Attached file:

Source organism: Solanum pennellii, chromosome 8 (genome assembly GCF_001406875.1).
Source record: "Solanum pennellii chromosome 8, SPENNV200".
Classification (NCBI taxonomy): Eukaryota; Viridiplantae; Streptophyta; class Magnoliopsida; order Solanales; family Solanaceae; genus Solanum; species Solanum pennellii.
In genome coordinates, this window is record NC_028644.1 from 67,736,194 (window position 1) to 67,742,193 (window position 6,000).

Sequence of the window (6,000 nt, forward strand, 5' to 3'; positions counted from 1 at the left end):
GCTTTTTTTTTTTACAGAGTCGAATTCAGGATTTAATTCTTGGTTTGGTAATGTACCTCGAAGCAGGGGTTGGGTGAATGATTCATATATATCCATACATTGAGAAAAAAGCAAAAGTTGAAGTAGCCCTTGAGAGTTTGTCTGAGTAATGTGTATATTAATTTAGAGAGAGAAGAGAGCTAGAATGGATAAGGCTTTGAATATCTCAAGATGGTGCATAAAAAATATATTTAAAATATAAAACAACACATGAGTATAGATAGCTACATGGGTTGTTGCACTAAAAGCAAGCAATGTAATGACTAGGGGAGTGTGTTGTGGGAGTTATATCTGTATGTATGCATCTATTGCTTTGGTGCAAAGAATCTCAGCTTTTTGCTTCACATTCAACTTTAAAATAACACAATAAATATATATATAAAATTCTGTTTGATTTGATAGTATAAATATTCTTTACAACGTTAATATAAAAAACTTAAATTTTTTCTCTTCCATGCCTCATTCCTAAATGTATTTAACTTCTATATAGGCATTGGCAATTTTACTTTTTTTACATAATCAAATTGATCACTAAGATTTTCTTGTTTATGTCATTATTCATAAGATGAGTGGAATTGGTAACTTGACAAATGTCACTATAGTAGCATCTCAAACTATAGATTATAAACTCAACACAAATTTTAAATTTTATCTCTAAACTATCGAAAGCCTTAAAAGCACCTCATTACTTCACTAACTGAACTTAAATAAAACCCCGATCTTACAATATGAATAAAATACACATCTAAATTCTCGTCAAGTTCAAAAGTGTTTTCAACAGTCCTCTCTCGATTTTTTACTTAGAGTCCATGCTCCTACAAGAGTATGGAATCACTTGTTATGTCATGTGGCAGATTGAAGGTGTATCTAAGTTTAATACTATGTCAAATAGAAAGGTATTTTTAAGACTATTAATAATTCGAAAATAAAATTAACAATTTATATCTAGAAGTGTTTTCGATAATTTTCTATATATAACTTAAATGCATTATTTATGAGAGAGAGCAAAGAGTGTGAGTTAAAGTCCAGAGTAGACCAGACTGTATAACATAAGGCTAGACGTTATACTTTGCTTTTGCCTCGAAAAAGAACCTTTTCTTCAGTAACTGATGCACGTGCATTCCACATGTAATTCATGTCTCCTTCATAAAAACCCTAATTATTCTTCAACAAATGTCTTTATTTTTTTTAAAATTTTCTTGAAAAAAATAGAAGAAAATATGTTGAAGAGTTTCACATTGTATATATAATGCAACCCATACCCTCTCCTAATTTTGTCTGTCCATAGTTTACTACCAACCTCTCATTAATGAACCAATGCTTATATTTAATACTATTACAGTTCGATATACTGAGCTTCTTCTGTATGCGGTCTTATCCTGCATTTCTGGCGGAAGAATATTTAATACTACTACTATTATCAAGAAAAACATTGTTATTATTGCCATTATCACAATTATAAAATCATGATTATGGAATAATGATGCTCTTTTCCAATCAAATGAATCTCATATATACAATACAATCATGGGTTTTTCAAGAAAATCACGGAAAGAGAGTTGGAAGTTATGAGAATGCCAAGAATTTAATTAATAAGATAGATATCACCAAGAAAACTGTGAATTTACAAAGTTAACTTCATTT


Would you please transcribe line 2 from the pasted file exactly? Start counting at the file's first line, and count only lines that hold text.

Source record: "Solanum pennellii chromosome 8, SPENNV200".